Materials and Methods
The animal study was performed in strict accordance with the NIH Guide for the Care and Use of Laboratory Animals recommendations. The protocol was approved by the University of Michigan Committee on Use and Care of Animals.
Neonatal C57BL/6J and CCR2−/− (B6.129S4-Ccr2tm1Ifc/J) mice from Jackson Laboratories (Bar Harbor, ME) were inoculated with 3 µg/10 µl of LPS from E. coli O26:B6 (Sigma-Aldrich, St. Louis, MO), or endotoxin-free PBS (Sigma-Aldrich), intranasally on days of life 3, 5, 7, and 10. Selected mice were injected intraperitoneally with 10 mg/kg of the TLR4 inhibitor TAK-242 (MilliporeSigma, Burlington, MA) or dimethyl sulfoxide control (Sigma-Aldrich) dissolved in 40 µl of endotoxin-free PBS per mouse.
Quantitative Real-Time PCR
Whole lung tissues were harvested in TRIzol (Zymo Research, Irvine, CA) and homogenized on ice. RNA extraction was performed according to Direct-zol™ RNA MiniPrep (Zymo Research, Irvine, CA) manufacturer instructions. Complementary DNA was synthesized following the TaqMan Reverse Transcription Reagents protocol (Life Technologies, Carlsbad, CA). The expression levels of genes of interest were quantified with SYBR Green technology. The specific primer sequences are available upon request. Relative gene expression was analyzed with the 2−ΔCT algorithm by normalizing the level of gene expression for each sample to glyceraldehyde 3-phosphate dehydrogenase (GAPDH) and beta-actin (β-actin) as indicated.
Measurement of Lung Cytokines
Protein levels of TNF-α, IL-6, and IL-17a in whole lung homogenate supernatants were measured by enzyme-linked immunosorbent assay (ELISA). Tracheal aspirate protein levels of TNF-α were measured by multiplex assay (Bio-Rad, Hercules, CA).
Flow Cytometry Analysis
Lungs were perfused with PBS containing EDTA (0.5 mM), minced, and digested with Liberase TM (100 µg/ml; Roche, Indianapolis, IN), together with collagenase XI (250 µg/ml), hyaluronidase 1a (1 mg/ml), and DNase I (200 µg/ml; Sigma, St. Louis, MO) for 1 h at room temperature (44). Dead cells were stained with Pac-Orange Live/Dead fixable, dead staining dye (Invitrogen). Cells were filtered through a 70 µm strainer, treated with RBC lysis buffer (BD Biosciences, Franklin Lakes NJ), and kept on ice in media containing 10% serum. Lung cells were then stained with fluorescently labeled antibodies against various leukocyte surface markers (CD45, CD11b, CD11c, F4/80, and CCR2). Appropriate isotype-matched controls and Fluorescence Minus One (FMO) controls were used in all experiments. Antibodies were purchased from EBiosciences (San Diego, CA) or Biolegend (San Diego, CA). Cells were fixed and analyzed on a Fortessa (Becton-Dickinson, San Jose, CA) or FACSAria II (BD Biosciences) flow cytometer. Results were analyzed using FlowJo software (Tree Star, Ashland, OR).
Histology, Morphometry and Immunofluorescence Microscopy
Lungs were perfused with 5 mM EDTA, inflated to 30 cmH2O pressure with 4% paraformaldehyde (Sigma-Aldrich, St. Louis, MO), and paraffin embedded. Total lung volume was determined by Scherle’s method based on the total water displacement (45, 46). Five μm-thick paraffin sections were stained with Hematoxylin and eosin (H&E) or fluorescently labeled, monoclonal antibodies specific for PDGFR-α (Cell Signaling, Danvers, MA) or α-smooth muscle actin (Sigma-Aldrich). Images were acquired using Olympus IX71 microscope (Tokyo, Japan). To assess alveolarization, alveolar chord length was determined as described (47). In summary, alveolar chord length was calculated as the mean length of line segments on random test lines spanning the airspace between intersections of the line with the alveolar surface was calculated. Four random images from two sections for each animal were photographed at ×200.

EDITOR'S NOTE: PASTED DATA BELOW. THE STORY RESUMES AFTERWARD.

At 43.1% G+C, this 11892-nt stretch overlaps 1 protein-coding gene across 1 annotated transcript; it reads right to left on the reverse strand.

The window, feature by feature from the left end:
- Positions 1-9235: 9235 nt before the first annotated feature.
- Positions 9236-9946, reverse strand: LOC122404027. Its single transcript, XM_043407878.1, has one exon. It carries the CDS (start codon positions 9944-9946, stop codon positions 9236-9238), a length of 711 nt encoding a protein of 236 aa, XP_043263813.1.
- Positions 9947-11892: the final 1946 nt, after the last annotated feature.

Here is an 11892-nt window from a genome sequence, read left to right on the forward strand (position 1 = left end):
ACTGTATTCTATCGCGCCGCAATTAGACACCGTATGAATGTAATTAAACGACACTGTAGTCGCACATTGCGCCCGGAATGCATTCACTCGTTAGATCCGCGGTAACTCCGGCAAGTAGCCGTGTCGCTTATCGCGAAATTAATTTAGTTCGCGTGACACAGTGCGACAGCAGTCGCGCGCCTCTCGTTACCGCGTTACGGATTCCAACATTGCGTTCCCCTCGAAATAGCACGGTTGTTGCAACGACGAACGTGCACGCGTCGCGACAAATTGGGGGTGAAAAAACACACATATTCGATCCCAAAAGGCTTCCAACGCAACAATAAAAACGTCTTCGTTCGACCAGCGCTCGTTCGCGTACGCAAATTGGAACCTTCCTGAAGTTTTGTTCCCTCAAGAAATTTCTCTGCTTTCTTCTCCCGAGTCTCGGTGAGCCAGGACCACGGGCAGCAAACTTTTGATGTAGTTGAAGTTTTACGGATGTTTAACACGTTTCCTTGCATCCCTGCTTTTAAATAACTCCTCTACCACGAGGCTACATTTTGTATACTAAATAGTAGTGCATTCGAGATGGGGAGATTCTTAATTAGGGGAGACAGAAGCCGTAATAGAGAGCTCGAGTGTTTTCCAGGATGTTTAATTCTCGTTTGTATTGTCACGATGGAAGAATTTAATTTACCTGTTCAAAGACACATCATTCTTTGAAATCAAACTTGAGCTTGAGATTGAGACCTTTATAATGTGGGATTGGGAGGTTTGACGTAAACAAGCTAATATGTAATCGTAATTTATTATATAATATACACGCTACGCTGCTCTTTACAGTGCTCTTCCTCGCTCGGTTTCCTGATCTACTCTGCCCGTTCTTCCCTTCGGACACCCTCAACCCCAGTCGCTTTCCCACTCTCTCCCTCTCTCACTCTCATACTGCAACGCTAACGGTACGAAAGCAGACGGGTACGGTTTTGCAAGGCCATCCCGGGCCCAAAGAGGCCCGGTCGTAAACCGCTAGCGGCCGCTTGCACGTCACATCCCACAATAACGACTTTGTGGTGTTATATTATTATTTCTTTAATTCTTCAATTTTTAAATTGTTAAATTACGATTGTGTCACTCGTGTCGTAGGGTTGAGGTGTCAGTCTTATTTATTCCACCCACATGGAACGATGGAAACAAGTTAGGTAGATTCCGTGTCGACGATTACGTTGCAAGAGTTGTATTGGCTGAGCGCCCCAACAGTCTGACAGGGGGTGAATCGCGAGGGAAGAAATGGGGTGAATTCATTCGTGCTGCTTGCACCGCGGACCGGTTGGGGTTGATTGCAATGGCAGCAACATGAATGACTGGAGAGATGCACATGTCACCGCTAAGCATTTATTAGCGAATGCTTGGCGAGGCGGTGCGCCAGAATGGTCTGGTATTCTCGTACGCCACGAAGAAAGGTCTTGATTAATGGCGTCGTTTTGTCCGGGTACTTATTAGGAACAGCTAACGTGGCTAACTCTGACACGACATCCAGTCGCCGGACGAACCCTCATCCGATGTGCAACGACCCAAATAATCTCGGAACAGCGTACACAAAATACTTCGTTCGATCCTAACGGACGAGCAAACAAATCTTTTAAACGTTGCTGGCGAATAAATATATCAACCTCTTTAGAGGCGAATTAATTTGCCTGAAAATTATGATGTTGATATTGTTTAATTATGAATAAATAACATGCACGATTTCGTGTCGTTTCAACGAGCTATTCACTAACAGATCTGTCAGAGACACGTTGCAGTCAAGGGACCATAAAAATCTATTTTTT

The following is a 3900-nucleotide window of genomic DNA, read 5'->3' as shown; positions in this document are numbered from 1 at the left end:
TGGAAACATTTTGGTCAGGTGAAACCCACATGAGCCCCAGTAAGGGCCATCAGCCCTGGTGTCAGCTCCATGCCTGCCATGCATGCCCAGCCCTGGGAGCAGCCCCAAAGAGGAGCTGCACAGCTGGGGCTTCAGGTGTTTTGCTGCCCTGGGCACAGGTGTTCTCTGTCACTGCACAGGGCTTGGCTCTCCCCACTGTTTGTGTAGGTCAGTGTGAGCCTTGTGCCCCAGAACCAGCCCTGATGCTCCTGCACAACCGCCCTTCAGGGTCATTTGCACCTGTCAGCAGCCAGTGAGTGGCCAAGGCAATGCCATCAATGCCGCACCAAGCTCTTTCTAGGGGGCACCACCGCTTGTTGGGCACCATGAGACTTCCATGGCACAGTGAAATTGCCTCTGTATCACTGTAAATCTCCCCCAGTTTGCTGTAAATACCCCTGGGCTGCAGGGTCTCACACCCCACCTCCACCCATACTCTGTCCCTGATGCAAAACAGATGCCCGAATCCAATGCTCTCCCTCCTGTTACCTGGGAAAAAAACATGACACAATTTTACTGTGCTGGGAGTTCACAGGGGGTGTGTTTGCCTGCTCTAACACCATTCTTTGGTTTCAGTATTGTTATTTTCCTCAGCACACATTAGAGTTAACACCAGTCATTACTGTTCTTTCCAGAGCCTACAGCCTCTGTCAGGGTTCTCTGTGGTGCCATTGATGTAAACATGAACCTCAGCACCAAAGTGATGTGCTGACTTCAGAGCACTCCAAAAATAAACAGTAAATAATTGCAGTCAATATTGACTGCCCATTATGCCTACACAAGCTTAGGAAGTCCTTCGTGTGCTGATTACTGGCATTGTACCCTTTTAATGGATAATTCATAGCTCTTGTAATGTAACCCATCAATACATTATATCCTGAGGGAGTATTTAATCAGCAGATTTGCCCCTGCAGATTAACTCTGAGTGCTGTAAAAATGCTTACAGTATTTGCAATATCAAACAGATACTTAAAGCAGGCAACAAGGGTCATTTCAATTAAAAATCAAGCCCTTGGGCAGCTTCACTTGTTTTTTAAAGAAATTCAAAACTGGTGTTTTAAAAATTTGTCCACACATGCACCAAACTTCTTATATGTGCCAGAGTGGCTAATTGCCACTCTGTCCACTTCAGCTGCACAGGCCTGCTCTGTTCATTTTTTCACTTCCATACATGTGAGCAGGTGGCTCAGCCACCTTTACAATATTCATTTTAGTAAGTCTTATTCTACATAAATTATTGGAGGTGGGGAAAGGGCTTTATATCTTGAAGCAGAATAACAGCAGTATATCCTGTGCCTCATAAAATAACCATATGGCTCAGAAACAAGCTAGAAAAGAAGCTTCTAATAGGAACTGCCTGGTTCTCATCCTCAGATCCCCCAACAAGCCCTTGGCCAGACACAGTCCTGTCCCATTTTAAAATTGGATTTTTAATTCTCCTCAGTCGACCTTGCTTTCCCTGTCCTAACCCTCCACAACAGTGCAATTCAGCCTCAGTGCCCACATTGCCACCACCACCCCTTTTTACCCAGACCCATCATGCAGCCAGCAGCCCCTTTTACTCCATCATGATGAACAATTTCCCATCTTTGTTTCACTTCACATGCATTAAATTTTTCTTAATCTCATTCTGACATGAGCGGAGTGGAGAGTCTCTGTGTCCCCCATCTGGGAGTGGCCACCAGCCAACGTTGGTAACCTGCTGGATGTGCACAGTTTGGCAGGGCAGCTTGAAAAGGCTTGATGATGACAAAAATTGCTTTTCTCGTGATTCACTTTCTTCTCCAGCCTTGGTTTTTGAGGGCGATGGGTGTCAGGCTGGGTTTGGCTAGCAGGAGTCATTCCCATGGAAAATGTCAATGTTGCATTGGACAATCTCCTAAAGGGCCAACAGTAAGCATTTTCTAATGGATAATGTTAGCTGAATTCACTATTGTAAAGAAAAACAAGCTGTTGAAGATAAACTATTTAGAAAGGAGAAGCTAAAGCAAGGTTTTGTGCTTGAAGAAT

Human Tracheal Aspirate Collection and MSC Isolation
The human study was approved by the University of Michigan Medical School Institutional Review Board. Written informed consent was obtained from both parents. All methods involving human participants were performed in accordance with the relevant guidelines and regulations. Tracheal aspirates from premature infants (≤32 weeks gestation), requiring mechanical ventilation for respiratory distress syndrome in the first 7 days of life, were collected during routine suctioning. Primary preterm lung MSCs were isolated from the tracheal aspirates as previously described (48). Supernatants were assayed by multiplex assay (Millipore) for CCL2 and TNF-α.
Human Tracheal Aspirate MSC Cell Culture and RNA Isolation
Preterm lung MSCs were maintained in 10% MSC fetal bovine serum, 1% penicillin–streptomycin, 1% L-glutamine, and 0.5% amphotericin B in a 100-mm plate, at 37°C and 5% CO2, until 80–90% confluent. Cells were then treated with recombinant human TNF-α (5 ng/ml). The cells were serum starved for 4 h prior to harvest to minimize differences in cell cycle related gene expression. Total RNA was extracted using RNeasy Plus Mini kit (Qiagen, Valencia, CA). Gene expression was analyzed by RT-qPCR or immunoblotting.
Lysates were resolved by SDS-PAGE and transferred to a nitrocellulose membrane. Membranes were blocked in 5% milk for 1 h at room temperature and probed with antibodies against PDGFR-α (Cell Signaling, Danvers, MA).
Lung Explant Culture
Embryonic day 16 fetal mouse lungs were minced into 0.5–1.0 mm3 pieces. Explants were placed onto polyethylene hanging insert filters (0.4 μm, EMD Millipore Corp, Billerica, MA) in 12-well plates and were cultured in the presence or absence of recombinant mouse TNF-α (50 ng/ml) and IL-17a (100 ng/ml), both from Peprotech, (Rocky Hill, NJ), for 72 h. Total RNA was extracted using RNeasy Plus Micro kit (Qiagen, Valencia, CA). Gene expression was analyzed by RT-qPCR. Selected explants were fixed in 4% paraformaldehyde overnight and stained with fluorescently labeled, monoclonal antibody specific for α-smooth muscle actin (Sigma-Aldrich).